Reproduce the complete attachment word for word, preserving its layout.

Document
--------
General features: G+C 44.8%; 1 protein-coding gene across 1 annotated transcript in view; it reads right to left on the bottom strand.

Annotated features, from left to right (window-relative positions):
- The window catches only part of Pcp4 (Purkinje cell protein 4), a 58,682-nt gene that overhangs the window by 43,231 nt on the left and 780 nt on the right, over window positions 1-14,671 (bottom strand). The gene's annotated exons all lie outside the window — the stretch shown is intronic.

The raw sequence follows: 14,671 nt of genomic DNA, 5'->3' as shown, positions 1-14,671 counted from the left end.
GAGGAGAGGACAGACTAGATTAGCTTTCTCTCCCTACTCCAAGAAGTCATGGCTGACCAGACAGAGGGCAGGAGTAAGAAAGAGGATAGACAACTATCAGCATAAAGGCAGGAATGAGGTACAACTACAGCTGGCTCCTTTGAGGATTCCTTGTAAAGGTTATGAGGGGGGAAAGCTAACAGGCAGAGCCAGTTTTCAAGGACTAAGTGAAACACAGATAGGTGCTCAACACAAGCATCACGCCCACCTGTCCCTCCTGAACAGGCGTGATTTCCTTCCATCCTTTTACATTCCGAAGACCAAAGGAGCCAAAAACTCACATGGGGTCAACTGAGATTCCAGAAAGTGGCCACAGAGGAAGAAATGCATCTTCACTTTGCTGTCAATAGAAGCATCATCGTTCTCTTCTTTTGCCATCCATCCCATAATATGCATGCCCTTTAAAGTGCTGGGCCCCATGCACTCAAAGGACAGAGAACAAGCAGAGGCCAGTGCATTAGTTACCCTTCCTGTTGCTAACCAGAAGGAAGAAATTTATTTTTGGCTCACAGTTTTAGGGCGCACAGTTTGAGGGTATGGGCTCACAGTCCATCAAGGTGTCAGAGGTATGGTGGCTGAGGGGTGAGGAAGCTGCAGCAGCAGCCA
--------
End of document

General features: G+C 44.8%; 1 protein-coding gene across 1 annotated transcript in view; it reads right to left on the bottom strand.

Annotated features, from left to right (window-relative positions):
- The window catches only part of Pcp4 (Purkinje cell protein 4), a 58,682-nt gene that overhangs the window by 43,231 nt on the left and 780 nt on the right, over window positions 1-14,671 (bottom strand). The gene's annotated exons all lie outside the window — the stretch shown is intronic.

The raw sequence follows: 14,671 nt of genomic DNA, 5'->3' as shown, positions 1-14,671 counted from the left end.
GAGGAGAGGACAGACTAGATTAGCTTTCTCTCCCTACTCCAAGAAGTCATGGCTGACCAGACAGAGGGCAGGAGTAAGAAAGAGGATAGACAACTATCAGCATAAAGGCAGGAATGAGGTACAACTACAGCTGGCTCCTTTGAGGATTCCTTGTAAAGGTTATGAGGGGGGAAAGCTAACAGGCAGAGCCAGTTTTCAAGGACTAAGTGAAACACAGATAGGTGCTCAACACAAGCATCACGCCCACCTGTCCCTCCTGAACAGGCGTGATTTCCTTCCATCCTTTTACATTCCGAAGACCAAAGGAGCCAAAAACTCACATGGGGTCAACTGAGATTCCAGAAAGTGGCCACAGAGGAAGAAATGCATCTTCACTTTGCTGTCAATAGAAGCATCATCGTTCTCTTCTTTTGCCATCCATCCCATAATATGCATGCCCTTTAAAGTGCTGGGCCCCATGCACTCAAAGGACAGAGAACAAGCAGAGGCCAGTGCATTAGTTACCCTTCCTGTTGCTAACCAGAAGGAAGAAATTTATTTTTGGCTCACAGTTTTAGGGCGCACAGTTTGAGGGTATGGGCTCACAGTCCATCAAGGTGTCAGAGGTATGGTGGCTGAGGGGTGAGGAAGCTGCAGCAGCAGCCA